Biden Won’t Back Down on $1,400 Covid Stimulus Checks, Psaki Says
Date: 2021-02-04 00:07:01
White House is stressing that President Joe Biden has been “clear there’s an urgency to delivering relief to the American people” as Democrats and Republicans remain far apart on the latest rescue plan.
The president has panned a Republican alternative to his $1.9 trillion COVID rescue plan as insufficient as Senate Democrats pushed ahead, voting to launch a process that could approve his sweeping rescue package on their own, if Republicans refuse to support it.
Biden and Treasury Secretary Janet Yellen joined the Democratic senators for a private virtual meeting Tuesday, both declaring the Republicans’ $618 billion offer was too small.
They urged big fast action to stem the coronavirus pandemic crisis and its economic fallout.
The two plans drastically diverge. Biden proposes $170 billion for schools, compared to $20 billion in the Republican plan. Republicans also would give nothing to states, money that Democrats argue is just as important, with $350 billion in Biden’s plan to keep police, fire and other workers on the job.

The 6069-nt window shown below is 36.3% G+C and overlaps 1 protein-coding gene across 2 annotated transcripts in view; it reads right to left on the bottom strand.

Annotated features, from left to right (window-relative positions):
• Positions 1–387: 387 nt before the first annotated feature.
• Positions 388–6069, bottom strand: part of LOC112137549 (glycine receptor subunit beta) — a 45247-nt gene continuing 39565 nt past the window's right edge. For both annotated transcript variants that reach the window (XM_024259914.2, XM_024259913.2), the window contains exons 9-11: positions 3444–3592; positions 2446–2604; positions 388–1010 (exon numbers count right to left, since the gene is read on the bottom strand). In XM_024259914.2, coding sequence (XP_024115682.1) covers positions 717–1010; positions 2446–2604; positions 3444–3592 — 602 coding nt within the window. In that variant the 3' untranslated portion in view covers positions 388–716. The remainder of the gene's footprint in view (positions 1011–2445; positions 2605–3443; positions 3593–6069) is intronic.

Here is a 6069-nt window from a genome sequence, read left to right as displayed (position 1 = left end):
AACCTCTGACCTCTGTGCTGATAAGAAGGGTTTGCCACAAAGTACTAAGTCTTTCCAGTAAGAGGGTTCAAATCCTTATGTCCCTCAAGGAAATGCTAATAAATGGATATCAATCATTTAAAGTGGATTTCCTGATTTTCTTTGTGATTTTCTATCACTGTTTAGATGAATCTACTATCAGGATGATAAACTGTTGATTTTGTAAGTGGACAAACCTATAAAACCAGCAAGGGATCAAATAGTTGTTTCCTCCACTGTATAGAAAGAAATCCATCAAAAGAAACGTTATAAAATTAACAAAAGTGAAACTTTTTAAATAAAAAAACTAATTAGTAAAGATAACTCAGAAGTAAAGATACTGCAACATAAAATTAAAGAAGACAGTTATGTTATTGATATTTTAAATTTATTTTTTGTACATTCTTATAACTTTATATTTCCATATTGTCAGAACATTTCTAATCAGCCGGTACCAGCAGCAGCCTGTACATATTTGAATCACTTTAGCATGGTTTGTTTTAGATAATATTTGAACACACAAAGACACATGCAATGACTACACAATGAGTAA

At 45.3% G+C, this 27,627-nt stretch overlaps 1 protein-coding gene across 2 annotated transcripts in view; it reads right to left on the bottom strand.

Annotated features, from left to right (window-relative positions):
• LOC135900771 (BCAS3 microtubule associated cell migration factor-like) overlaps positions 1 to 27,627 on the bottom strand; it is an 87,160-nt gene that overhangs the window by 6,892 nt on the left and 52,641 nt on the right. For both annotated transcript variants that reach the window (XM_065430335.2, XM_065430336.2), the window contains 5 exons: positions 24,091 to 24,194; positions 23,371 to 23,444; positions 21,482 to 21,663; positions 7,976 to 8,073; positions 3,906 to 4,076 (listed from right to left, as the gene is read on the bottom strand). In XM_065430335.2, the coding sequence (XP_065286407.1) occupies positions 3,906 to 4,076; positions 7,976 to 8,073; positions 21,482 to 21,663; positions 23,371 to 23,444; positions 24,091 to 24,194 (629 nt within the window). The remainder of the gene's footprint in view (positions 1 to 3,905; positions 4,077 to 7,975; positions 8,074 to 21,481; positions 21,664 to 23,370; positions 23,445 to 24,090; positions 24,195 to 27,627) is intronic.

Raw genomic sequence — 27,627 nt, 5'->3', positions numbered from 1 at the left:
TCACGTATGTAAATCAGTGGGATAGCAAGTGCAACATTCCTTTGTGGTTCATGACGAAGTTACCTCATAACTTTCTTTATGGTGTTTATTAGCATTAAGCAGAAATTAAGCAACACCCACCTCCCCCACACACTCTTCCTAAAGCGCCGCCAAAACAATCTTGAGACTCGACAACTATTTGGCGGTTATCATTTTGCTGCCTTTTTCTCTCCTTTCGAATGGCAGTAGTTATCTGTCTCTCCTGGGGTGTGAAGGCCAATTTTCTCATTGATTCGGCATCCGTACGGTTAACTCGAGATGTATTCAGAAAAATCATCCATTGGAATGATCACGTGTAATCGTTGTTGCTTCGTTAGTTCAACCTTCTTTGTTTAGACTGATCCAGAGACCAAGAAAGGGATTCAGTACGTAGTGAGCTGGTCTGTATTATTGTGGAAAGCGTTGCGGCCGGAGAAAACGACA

The GOP’s $1,000 direct payments would go to fewer households, individuals earning up to $40,000 a year, or $80,000 for couples. That’s less than Biden’s proposal of $1,400 direct payments at higher income levels, up to $300,000 for some households.
The Republicans offer $40 billion for Paycheck Protection Program business aid. But gone are Democratic priorities such as a gradual lifting of the federal minimum wage to $15 an hour.
“The president, having served in the Senate for 36 years, fully recognizes that the bill he proposed that he did about a primetime address on two weeks ago, that may not look exactly like the bill that comes out,” said White House Press Secretary Jen Psaki Wednesday.
“He knows that that’s part of the legislative process. So further targeting means not the size of the check. It means the the the the income level of people who receive the check. And that’s something that has been under discussion, has been a conclusion, but certainly is open to having that discussion.”
Psaki also talked about the president’s hope of getting children back to school around the country.
This comes as the Director of the Centers for Disease Control and Prevention says schools can safely reopen even if teachers are not vaccinated for the coronavirus.
As some teachers’ unions balk at resuming in-person instruction before teachers are inoculated, Dr. Rochelle Walensky says, “Vaccination of teachers is not a prerequisite for safe reopening of schools.”
Walensky cited CDC data showing that social distancing and wearing a mask significantly reduce the spread of the virus in school settings.
President Biden has pledged to ensure nearly all K-8 schools will reopen for in-person instruction in the first 100 days of his administration.
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